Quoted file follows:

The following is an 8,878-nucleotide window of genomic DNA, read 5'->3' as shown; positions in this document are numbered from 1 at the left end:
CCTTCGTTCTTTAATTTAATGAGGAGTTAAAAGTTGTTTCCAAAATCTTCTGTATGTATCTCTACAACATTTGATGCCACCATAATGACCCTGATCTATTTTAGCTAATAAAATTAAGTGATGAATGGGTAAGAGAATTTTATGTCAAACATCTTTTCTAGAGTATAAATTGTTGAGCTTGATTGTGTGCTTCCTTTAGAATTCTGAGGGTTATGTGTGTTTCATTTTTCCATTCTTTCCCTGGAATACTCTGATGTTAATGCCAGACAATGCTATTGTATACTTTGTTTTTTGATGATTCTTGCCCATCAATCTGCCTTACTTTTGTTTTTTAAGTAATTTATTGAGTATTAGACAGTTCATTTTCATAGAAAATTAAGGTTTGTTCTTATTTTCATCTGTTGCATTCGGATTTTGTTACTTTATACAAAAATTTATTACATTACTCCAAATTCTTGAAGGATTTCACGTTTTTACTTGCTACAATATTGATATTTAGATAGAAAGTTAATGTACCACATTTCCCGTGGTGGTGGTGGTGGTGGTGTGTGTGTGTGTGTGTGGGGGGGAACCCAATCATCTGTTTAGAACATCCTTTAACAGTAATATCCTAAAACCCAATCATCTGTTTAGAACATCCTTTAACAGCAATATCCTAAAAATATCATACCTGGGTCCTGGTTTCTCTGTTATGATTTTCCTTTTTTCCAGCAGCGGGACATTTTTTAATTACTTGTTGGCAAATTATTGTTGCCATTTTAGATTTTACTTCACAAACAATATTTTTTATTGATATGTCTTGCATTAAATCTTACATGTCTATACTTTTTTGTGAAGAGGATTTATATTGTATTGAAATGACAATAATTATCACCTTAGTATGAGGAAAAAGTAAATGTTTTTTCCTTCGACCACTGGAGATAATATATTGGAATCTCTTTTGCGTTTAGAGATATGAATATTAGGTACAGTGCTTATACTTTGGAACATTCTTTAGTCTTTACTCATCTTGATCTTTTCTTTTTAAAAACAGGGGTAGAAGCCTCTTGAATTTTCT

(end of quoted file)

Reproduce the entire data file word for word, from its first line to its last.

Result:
The following is an 8,878-nucleotide window of genomic DNA, read 5'->3' as shown; positions in this document are numbered from 1 at the left end:
CCTTCGTTCTTTAATTTAATGAGGAGTTAAAAGTTGTTTCCAAAATCTTCTGTATGTATCTCTACAACATTTGATGCCACCATAATGACCCTGATCTATTTTAGCTAATAAAATTAAGTGATGAATGGGTAAGAGAATTTTATGTCAAACATCTTTTCTAGAGTATAAATTGTTGAGCTTGATTGTGTGCTTCCTTTAGAATTCTGAGGGTTATGTGTGTTTCATTTTTCCATTCTTTCCCTGGAATACTCTGATGTTAATGCCAGACAATGCTATTGTATACTTTGTTTTTTGATGATTCTTGCCCATCAATCTGCCTTACTTTTGTTTTTTAAGTAATTTATTGAGTATTAGACAGTTCATTTTCATAGAAAATTAAGGTTTGTTCTTATTTTCATCTGTTGCATTCGGATTTTGTTACTTTATACAAAAATTTATTACATTACTCCAAATTCTTGAAGGATTTCACGTTTTTACTTGCTACAATATTGATATTTAGATAGAAAGTTAATGTACCACATTTCCCGTGGTGGTGGTGGTGGTGGTGTGTGTGTGTGTGTGTGGGGGGGAACCCAATCATCTGTTTAGAACATCCTTTAACAGTAATATCCTAAAACCCAATCATCTGTTTAGAACATCCTTTAACAGCAATATCCTAAAAATATCATACCTGGGTCCTGGTTTCTCTGTTATGATTTTCCTTTTTTCCAGCAGCGGGACATTTTTTAATTACTTGTTGGCAAATTATTGTTGCCATTTTAGATTTTACTTCACAAACAATATTTTTTATTGATATGTCTTGCATTAAATCTTACATGTCTATACTTTTTTGTGAAGAGGATTTATATTGTATTGAAATGACAATAATTATCACCTTAGTATGAGGAAAAAGTAAATGTTTTTTCCTTCGACCACTGGAGATAATATATTGGAATCTCTTTTGCGTTTAGAGATATGAATATTAGGTACAGTGCTTATACTTTGGAACATTCTTTAGTCTTTACTCATCTTGATCTTTTCTTTTTAAAAACAGGGGTAGAAGCCTCTTGAATTTTCT